How the West Can Help End the Violence in Ukraine


Feb 19, 2014

Anti-government protesters stand behind burning barricades in Kiev's Independence Square February 19, 2014

Anti-government protesters stand behind burning barricades in Kiev's Independence Square February 19, 2014

photo by Reuters/Vasily Fedosenko

This commentary originally appeared on U.S. News & World Report on February 19, 2014.

The Ukrainian crisis has taken a dangerous and deadly turn for the worse with violent clashes between protesters and Interior Ministry troops, including the assault on the main protest encampment on Independence Square in Kiev Tuesday night that left more than 20 people dead.

With this alarming escalation in violence between the protesters and the beleaguered government of President Viktor Yanukovych, events are in danger of spinning out of control. State power is rapidly disintegrating. Autonomous self-defense units are springing up in various parts of the country, increasing the prospects for even more widespread unrest.

The recent escalation in violence, the worst since protests began in November, was widely condemned by European leaders. The White House called on the Yanukovych government to pull back its forces and open a dialogue with opposition leaders. The United States and the EU are considering punitive sanctions.

These are critical steps to end the bloodshed, but the West also should move quickly on an aid package conditioned on economic and political reform. Even as it focuses on the violence and unrest that currently grips Ukraine, the West must not lose sight of longer-term goals.

Of immediate concern is preventing the fighting from escalating still further into a bloody civil war. The risk of a broader conflict would increase significantly if Yanukovych feels compelled to call in the army in a desperate last-ditch attempt to restore order. However, such a course is fraught with serious risks, especially if some army units refuse an order to fire on their fellow citizens.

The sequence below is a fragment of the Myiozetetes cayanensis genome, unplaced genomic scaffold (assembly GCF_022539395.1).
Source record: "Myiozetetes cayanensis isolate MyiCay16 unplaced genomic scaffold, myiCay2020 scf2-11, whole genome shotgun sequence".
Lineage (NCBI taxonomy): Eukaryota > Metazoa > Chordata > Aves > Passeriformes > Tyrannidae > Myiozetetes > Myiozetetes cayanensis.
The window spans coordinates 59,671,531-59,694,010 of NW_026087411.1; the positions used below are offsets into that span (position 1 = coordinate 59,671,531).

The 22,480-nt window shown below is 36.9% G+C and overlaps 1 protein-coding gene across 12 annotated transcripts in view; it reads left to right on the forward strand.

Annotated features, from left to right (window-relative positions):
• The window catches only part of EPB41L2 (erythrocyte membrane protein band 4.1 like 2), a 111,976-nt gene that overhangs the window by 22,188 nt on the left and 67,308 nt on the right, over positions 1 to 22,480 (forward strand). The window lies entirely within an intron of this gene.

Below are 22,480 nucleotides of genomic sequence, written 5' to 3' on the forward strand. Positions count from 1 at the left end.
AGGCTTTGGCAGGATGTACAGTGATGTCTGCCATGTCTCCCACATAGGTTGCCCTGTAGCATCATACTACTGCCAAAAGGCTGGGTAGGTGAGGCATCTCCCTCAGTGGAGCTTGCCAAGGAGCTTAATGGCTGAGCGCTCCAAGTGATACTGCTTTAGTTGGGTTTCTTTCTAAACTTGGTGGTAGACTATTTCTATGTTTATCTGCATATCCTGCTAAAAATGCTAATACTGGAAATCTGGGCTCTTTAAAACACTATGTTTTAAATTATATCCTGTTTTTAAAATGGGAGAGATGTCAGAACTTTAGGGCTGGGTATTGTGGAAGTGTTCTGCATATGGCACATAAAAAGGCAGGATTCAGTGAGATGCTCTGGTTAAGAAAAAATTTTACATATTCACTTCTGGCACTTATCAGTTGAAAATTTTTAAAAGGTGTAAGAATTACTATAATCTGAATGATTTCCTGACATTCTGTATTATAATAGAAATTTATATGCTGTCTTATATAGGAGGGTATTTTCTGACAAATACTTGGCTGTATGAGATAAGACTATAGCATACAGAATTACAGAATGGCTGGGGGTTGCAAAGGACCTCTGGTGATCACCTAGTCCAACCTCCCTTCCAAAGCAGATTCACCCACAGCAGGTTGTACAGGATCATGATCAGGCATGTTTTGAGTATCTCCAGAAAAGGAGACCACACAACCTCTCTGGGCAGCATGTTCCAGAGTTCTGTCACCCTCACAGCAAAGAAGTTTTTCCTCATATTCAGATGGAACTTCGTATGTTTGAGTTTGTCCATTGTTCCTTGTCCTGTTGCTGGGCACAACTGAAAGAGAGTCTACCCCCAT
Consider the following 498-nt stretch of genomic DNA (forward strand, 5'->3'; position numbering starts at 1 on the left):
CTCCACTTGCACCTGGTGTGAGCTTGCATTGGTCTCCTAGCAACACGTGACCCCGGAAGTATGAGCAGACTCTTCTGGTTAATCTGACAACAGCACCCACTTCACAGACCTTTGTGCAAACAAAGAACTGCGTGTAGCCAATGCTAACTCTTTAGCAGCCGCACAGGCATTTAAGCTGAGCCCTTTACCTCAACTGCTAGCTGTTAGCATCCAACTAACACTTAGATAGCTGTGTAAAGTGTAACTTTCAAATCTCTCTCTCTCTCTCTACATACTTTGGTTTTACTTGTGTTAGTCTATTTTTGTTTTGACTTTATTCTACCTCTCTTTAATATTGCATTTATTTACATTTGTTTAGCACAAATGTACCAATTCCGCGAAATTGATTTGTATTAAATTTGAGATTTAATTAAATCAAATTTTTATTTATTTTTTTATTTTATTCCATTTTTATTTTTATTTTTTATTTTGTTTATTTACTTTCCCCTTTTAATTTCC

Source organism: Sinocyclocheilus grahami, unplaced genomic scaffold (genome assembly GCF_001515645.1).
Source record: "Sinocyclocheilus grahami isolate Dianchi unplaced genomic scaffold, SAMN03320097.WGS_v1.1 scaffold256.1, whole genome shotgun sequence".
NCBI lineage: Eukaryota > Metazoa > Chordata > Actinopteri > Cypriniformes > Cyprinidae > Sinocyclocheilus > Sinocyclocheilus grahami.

If the violence persists, Yanukovych could face growing opposition within his own party to step down as president, especially from the oligarchs, a group of some 20 billionaires who control nearly one fifth of Ukraine's GDP.

Many oligarchs, like Rinat Akhmetov, Ukraine's wealthiest man, see their long-term economic interests linked to Europe and European markets. They do not want Ukraine to become an appendage of the Russian economy. They resent the centralization of power in the hands of Yanukovych and his family.

So far the oligarchs have remained largely on the sidelines, but if they conclude that Yanukovych is no longer able to prevent widespread civil strife and protect their economic interests, they could act to force his ouster as president, replacing him with someone who is less tainted and more acceptable to the opposition. A government so closely associated with the oligarchs could bring its own set of problems.

A transition could occur rather quickly, leaving a power vacuum that could be highly destabilizing. The West therefore needs to move quickly to work out a coherent plan to end the violence, establish order and set Ukraine on a course toward long-term stability.

A stable, independent and democratic Ukraine closely linked to Europe is strongly in the West's strategic interest. As Zbigniew Brzezinski has noted, without Ukraine, Russia ceases to be a Eurasian empire.

A reorientation of Ukrainian policy back toward Russia would also make it much more difficult for Georgia and Moldova to continue their pro-Western course and diminish the prospects for reform in Belarus.

The United States and the EU should closely coordinate their policies and put forward an interim emergency aid package to help Ukraine avoid default. This package should be conditioned on the willingness of a new provisional Ukrainian government to introduce an economic and political reform program and a promise to hold parliamentary elections within three months.

Part of the emergency aid package should be directed at helping Ukraine reduce its dependence on imported energy from Russia and attract foreign direct investment in the energy sector.

Russia may also cut off gas supplies to Ukraine as it did in January 2006 and January 2009. Since about half of Russia's gas supplies to Europe currently flow through Ukraine, such a move would have a serious impact on Russia's ability to meet its commitments of natural gas to Europe. The EU should warn Russia in no uncertain terms that such a move would have serious consequences for Russia's energy and trade relations with Europe.

The U.S. and EU must act quickly to advance the parallel goals of ending the violence now and promoting a stable Ukraine moving forward.

F. Stephen Larrabee holds the Distinguished Chair in European Security at the RAND Corporation.

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